December 2, 2010 | by Lou Chibbaro Jr.
AIDS groups, activists cautious over ‘prevention’ pill

Gilead Sciences Truvada pill. (Image courtesy of Gilead)

Leaders of AIDS advocacy organizations joined researchers in expressing both optimism and caution over a study released last week showing that the use of a daily anti-retroviral pill significantly lowered the chance of becoming infected by HIV.

The study found that a sample of mostly gay men who were assigned to take a daily tablet of the widely used HIV medication Truvada experienced an average of 43.8 percent fewer HIV infections than participants who received a placebo pill.

Findings of the study were published Nov. 23 in the New England Journal of Medicine.

The study, which began in 2007 and included a total of 2,499 participants in the U.S., Brazil, Ecuador, Peru, South Africa and Thailand, was funded by the National Institutes of Health and the Bill & Melinda Gates Foundation. It was coordinated by the Gladstone Institutes, an arm of the University of California at San Francisco.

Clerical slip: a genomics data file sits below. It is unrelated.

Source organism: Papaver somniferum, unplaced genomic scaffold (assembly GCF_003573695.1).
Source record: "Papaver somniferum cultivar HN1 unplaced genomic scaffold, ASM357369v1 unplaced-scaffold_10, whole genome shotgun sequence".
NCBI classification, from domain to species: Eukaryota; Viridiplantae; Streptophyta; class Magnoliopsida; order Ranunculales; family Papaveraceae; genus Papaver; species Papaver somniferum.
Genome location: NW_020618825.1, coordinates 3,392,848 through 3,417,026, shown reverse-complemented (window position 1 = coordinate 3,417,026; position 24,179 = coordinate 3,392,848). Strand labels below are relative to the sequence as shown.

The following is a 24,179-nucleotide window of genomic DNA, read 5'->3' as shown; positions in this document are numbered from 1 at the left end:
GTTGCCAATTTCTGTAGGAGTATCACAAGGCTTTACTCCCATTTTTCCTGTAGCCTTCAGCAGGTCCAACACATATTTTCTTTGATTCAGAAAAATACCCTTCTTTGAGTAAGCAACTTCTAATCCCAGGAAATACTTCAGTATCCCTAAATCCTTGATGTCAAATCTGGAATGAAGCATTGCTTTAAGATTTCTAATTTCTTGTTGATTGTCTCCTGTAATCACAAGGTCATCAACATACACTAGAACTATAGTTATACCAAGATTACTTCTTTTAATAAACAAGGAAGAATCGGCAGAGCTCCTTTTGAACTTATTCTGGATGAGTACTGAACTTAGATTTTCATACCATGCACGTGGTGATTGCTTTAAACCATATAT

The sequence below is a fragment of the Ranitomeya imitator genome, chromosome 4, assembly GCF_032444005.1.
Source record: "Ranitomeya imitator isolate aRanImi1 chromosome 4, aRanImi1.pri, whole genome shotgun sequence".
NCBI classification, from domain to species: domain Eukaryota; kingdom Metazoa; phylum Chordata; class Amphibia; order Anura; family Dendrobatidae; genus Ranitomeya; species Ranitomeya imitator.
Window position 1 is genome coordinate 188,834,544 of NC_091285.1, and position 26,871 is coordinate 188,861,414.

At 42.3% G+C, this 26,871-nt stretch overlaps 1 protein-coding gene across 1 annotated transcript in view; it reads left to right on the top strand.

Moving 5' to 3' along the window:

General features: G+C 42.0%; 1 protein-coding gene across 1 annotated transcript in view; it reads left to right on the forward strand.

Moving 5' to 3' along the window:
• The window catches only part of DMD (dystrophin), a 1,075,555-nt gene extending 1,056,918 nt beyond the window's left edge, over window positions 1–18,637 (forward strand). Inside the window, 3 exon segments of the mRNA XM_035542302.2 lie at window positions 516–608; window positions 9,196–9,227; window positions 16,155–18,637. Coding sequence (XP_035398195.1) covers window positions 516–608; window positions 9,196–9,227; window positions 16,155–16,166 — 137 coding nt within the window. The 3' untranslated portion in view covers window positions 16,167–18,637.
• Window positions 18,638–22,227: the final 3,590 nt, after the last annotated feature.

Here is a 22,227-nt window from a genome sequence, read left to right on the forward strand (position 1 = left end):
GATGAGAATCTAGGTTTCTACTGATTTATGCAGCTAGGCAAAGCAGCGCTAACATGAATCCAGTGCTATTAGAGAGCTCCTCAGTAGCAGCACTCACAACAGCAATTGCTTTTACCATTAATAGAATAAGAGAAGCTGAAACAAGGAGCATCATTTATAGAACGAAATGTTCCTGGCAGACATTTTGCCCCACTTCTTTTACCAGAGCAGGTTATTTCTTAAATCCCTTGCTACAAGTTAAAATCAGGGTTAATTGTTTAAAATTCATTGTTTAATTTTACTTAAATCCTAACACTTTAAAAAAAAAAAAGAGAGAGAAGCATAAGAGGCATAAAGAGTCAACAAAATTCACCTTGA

Participants were limited to mostly men who have sex with men and a smaller number of transgender women who have sex with men. Researchers conducting the study said the sample was chosen to represent a population group considered at high risk for contracting HIV.

“All study participants received a comprehensive package of prevention services designed to reduce their risk of HIV infection throughout the trial, including HIV testing, intensive safer sex counseling, condoms and treatment and care for sexually transmitted infections,” the Gladstone Institute said in a statement.